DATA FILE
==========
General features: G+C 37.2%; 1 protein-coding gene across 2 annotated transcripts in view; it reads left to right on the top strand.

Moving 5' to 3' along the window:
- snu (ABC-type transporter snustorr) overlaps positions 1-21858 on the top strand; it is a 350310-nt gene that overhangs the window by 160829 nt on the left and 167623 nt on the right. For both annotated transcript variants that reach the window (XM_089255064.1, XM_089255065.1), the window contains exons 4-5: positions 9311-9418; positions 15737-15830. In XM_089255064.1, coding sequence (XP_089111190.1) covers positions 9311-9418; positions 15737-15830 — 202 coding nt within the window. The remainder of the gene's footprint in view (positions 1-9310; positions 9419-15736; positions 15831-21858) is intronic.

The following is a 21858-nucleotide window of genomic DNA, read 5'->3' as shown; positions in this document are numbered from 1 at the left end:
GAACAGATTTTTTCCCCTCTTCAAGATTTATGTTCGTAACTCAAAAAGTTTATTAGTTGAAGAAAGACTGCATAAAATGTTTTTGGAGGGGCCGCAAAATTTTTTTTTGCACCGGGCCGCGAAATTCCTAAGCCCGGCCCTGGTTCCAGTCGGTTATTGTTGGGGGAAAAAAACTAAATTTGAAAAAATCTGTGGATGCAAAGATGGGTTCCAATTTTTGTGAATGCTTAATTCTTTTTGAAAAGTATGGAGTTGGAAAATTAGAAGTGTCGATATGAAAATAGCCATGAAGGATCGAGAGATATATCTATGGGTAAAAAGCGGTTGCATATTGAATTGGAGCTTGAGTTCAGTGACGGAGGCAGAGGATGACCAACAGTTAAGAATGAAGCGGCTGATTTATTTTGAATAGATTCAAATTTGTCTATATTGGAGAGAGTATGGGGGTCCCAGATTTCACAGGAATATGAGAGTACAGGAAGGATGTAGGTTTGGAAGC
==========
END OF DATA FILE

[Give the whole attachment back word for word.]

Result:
General features: G+C 37.2%; 1 protein-coding gene across 2 annotated transcripts in view; it reads left to right on the top strand.

Moving 5' to 3' along the window:
- snu (ABC-type transporter snustorr) overlaps positions 1-21858 on the top strand; it is a 350310-nt gene that overhangs the window by 160829 nt on the left and 167623 nt on the right. For both annotated transcript variants that reach the window (XM_089255064.1, XM_089255065.1), the window contains exons 4-5: positions 9311-9418; positions 15737-15830. In XM_089255064.1, coding sequence (XP_089111190.1) covers positions 9311-9418; positions 15737-15830 — 202 coding nt within the window. The remainder of the gene's footprint in view (positions 1-9310; positions 9419-15736; positions 15831-21858) is intronic.

The following is a 21858-nucleotide window of genomic DNA, read 5'->3' as shown; positions in this document are numbered from 1 at the left end:
GAACAGATTTTTTCCCCTCTTCAAGATTTATGTTCGTAACTCAAAAAGTTTATTAGTTGAAGAAAGACTGCATAAAATGTTTTTGGAGGGGCCGCAAAATTTTTTTTTGCACCGGGCCGCGAAATTCCTAAGCCCGGCCCTGGTTCCAGTCGGTTATTGTTGGGGGAAAAAAACTAAATTTGAAAAAATCTGTGGATGCAAAGATGGGTTCCAATTTTTGTGAATGCTTAATTCTTTTTGAAAAGTATGGAGTTGGAAAATTAGAAGTGTCGATATGAAAATAGCCATGAAGGATCGAGAGATATATCTATGGGTAAAAAGCGGTTGCATATTGAATTGGAGCTTGAGTTCAGTGACGGAGGCAGAGGATGACCAACAGTTAAGAATGAAGCGGCTGATTTATTTTGAATAGATTCAAATTTGTCTATATTGGAGAGAGTATGGGGGTCCCAGATTTCACAGGAATATGAGAGTACAGGAAGGATGTAGGTTTGGAAGC